The Lukovsky Court recognized in a footnote that this issue has actually been resolved by the Ninth Circuit, but in an unpublished opinion. 2006 WL 436142, at *4 (citing Ramirez v. Kroonen, 44 Fed.Appx. 212, 217 (9th Cir. Aug. 12, 2002) (permitting the Section 1981 claim to go forward, explaining "that disallowing plaintiff's Section 1981 claim would 'improperly provide[ ] blanket immunity for all California employers from § 1981 liability")).
Defendant does not cite to any of the adverse district court opinions discussed by Harris. Instead, Defendant directs the Court's attention to a recent decision in Lam v. City and County of San Francisco, where the Court considered this same issue on a motion to dismiss. Case No. CV10-4641 PJH, Dkt. No. 29 (N.D. Cal. Nov. 9, 2011). The Lam Court held that the: "recent developments in the case law suggest that, where a plaintiff clearly alleges an act of discrimination that goes directly to the heart of a tangible right - i.e., promotion, right to earned compensation -then a claim may go forward pursuant to section 1981. However, where the plaintiff alleges only generalized intentional discrimination in the workplace, no contractual rights are implicated, and a claim under the statute is precluded." Id. This holding only adds to the differing views courts have taken about California public employees filing Section 1981 claims and corroborates that the law on this issue is not settled.
Pursuant to Section 1981, and similar to claims under 42 U.S.C. § 1983, a municipality can only be liable if a plaintiff alleges and proves that his injury resulted from a municipal policy, practice, or custom. Fed'n of African Am. Contrs. v. City of Oakland, 96 F.3d 1204, 1214-15 (9th Cir. 1996). At oral argument, the Court explicitly asked Plaintiff to identify a policy, practice, or custom of Defendant's that caused his constitutional injury. See Fed. R. Civ. P. 56(f)(2). The Plaintiff could only point to various acts of other police officers in the Department which he argued demonstrated that there was a triable issue whether he was a victim of racial discrimination or retaliation. But there is no respondeat superior liability for Section 1981 claims; "municipalities are answerable only for their own decisions, and cannot be held vicariously liable for the constitutional torts of their agents." Harris, 2009 WL 2421732, at *13. Here, the conduct that Plaintiff complains about consists of individual officers and supervisors allegedly discriminating against him, and he fails to specifically identify, either in his Complaint or his Opposition, any official custom or policy of Defendant's that led to his alleged constitutional injury. Without such a custom or policy, Plaintiff's claim fails as a matter of law, and Defendant's motion is therefore GRANTED on the Section 1981 cause of action.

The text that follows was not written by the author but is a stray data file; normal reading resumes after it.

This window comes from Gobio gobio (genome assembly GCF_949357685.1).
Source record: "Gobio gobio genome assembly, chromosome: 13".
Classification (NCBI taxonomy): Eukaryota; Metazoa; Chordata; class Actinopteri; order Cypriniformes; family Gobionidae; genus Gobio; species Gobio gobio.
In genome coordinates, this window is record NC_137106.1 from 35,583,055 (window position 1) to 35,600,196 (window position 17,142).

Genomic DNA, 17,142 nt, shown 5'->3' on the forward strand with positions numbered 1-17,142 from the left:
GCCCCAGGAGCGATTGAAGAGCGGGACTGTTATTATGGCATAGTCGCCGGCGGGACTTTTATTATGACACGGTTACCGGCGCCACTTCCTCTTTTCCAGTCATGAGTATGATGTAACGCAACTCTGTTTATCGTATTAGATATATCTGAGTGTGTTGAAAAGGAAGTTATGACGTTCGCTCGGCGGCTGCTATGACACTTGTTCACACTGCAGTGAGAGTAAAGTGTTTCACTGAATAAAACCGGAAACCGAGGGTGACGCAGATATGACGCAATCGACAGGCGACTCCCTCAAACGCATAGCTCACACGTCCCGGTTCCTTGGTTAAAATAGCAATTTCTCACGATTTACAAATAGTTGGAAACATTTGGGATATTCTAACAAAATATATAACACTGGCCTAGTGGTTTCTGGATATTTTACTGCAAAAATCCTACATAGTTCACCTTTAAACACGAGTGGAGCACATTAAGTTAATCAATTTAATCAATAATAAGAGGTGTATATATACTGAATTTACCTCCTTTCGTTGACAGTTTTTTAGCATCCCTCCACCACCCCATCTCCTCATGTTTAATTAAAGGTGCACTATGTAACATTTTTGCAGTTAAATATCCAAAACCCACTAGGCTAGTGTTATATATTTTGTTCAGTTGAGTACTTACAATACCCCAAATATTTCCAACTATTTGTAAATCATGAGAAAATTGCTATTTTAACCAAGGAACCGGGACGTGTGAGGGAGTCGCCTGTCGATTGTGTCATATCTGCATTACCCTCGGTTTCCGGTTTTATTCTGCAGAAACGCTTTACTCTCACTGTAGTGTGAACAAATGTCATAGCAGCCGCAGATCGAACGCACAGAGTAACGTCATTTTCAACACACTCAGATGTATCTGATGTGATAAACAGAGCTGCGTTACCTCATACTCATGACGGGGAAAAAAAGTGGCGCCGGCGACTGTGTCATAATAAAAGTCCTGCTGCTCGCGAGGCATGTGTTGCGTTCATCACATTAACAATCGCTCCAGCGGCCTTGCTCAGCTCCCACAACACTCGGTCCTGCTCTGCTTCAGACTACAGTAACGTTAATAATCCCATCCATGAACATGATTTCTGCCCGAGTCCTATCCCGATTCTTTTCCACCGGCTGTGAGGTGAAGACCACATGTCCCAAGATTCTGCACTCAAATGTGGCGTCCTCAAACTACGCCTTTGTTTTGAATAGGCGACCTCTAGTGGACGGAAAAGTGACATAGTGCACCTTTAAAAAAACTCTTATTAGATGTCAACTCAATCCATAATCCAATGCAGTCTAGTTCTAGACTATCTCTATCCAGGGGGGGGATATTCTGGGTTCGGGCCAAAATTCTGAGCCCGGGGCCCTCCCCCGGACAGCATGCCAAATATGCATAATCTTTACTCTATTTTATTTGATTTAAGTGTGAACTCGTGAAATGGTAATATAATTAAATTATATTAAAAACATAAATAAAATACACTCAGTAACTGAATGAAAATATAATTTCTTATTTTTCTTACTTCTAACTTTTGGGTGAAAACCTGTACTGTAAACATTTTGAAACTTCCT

With the dismissal of the Section 1981 claim, Plaintiff's only basis for invoking federal jurisdiction no longer exists, and the Court declines to exercise supplemental jurisdiction over Plaintiff's seven remaining state-law causes of action. See 28 U.S.C. § 1367(c) (The Court may decline to exercise supplemental jurisdiction if it "has dismissed all claims over which it has original jurisdiction"); Acri v. Varian Assocs., Inc., 114 F.3d 999, 1001 (9th Cir. 1997) ("The Supreme Court has stated, and we have often repeated, that 'in the usual case in which all federal claims are eliminated before trial, the balance of factors . . . will point toward declining to exercise jurisdiction over the remaining state-law claims") (quoting Carnegie-Mellon Univ. v. Cohill, 484 U.S. 343, 350 (1988)). In declining to exercise supplemental jurisdiction, the Court considers that this matter is in its early stages and the Court has not devoted a significant amount of judicial resources to this litigation since this is the first motion filed by either of the parties. For the foregoing reasons, Plaintiff's seven state-law causes of action are REMANDED to the San Francisco County Superior Court. See Carnegie-Mellon, 484 U.S. at 353 ("remand may best promote the values of economy, convenience, fairness, and comity").
IT IS SO ORDERED.
Chief United States Magistrate Judge